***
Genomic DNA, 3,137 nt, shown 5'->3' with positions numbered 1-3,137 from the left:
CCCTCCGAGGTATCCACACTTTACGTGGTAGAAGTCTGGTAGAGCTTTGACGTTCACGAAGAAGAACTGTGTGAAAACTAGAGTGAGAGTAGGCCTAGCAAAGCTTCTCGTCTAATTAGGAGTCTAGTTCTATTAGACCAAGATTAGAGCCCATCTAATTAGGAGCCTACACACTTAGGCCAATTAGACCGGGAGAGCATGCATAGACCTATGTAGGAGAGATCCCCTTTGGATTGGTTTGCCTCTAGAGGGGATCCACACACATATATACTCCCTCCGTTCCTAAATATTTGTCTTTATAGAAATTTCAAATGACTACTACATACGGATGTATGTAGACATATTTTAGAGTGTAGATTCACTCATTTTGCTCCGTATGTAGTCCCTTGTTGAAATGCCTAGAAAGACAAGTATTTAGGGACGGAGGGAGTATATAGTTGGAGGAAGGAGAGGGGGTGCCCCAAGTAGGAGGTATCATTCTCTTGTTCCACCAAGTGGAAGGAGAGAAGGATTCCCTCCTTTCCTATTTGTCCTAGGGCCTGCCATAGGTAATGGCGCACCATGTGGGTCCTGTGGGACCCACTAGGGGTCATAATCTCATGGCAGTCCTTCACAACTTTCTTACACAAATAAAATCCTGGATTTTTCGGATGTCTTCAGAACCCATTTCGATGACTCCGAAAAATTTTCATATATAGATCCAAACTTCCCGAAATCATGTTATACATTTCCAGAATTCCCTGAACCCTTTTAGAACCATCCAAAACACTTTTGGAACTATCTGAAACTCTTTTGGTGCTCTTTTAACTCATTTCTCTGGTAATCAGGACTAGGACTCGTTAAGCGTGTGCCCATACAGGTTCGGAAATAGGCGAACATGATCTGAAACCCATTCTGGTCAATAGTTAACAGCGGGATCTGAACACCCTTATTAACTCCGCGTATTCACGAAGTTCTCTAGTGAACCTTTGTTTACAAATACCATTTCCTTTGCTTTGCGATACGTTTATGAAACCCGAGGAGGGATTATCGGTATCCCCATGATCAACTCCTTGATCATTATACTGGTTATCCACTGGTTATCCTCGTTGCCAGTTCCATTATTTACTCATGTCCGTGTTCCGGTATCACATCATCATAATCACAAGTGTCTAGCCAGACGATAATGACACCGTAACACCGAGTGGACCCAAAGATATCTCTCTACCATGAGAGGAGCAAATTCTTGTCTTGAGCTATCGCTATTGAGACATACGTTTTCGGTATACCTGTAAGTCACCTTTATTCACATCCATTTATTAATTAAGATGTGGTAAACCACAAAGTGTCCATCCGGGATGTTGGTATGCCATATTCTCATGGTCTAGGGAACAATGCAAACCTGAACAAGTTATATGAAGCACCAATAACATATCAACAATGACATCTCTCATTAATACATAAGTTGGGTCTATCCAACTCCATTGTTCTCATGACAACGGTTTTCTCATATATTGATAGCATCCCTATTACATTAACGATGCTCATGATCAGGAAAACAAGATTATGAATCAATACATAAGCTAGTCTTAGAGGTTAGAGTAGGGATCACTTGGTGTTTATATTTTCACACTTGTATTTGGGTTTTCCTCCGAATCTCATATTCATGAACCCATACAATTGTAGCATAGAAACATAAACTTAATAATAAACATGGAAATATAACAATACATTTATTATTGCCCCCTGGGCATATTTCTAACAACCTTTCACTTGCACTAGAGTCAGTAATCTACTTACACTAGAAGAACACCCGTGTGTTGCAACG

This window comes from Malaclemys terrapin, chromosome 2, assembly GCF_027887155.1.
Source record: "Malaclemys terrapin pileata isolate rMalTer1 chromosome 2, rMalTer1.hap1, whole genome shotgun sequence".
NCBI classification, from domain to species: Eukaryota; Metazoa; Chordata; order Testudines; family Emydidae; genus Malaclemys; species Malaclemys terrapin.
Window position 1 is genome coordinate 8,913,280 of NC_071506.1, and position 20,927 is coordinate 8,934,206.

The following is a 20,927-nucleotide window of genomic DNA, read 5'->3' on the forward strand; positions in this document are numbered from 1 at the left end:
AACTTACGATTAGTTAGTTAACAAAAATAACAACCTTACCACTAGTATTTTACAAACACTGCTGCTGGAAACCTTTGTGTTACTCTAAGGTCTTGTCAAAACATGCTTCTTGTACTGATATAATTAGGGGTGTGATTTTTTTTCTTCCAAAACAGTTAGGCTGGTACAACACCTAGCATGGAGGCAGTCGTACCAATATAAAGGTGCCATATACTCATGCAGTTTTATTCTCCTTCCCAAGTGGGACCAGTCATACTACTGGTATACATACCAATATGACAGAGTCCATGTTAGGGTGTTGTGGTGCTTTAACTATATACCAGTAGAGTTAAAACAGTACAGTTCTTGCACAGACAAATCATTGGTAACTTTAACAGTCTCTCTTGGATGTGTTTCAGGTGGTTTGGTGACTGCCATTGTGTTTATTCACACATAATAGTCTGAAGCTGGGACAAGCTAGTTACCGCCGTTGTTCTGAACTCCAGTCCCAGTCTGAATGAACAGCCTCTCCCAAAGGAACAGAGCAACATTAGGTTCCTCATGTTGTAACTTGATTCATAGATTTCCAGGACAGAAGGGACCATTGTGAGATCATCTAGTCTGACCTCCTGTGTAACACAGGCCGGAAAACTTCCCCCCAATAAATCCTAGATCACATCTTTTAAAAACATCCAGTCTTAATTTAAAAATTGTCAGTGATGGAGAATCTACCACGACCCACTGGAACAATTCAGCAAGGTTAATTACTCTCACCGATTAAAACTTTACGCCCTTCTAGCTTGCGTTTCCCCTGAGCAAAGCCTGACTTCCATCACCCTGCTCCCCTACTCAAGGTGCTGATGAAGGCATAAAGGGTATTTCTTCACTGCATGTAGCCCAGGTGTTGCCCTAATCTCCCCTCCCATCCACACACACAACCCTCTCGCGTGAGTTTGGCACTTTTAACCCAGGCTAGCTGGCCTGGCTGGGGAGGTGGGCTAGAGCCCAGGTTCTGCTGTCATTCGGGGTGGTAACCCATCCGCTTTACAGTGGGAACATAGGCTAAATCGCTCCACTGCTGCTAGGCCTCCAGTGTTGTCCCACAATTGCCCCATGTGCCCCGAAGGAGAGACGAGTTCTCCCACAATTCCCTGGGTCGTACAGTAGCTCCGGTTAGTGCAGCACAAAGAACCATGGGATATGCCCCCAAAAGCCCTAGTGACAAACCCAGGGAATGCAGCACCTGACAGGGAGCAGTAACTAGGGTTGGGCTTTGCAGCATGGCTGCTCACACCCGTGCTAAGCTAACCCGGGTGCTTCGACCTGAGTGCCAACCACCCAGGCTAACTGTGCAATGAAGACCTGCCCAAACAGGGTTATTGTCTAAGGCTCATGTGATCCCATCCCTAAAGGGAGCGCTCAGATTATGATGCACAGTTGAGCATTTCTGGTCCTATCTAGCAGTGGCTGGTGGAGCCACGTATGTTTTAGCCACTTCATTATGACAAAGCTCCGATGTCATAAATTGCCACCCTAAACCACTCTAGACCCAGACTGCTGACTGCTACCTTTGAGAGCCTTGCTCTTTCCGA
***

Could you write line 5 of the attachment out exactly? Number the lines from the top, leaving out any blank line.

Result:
NCBI classification, from domain to species: Eukaryota; Metazoa; Chordata; order Testudines; family Emydidae; genus Malaclemys; species Malaclemys terrapin.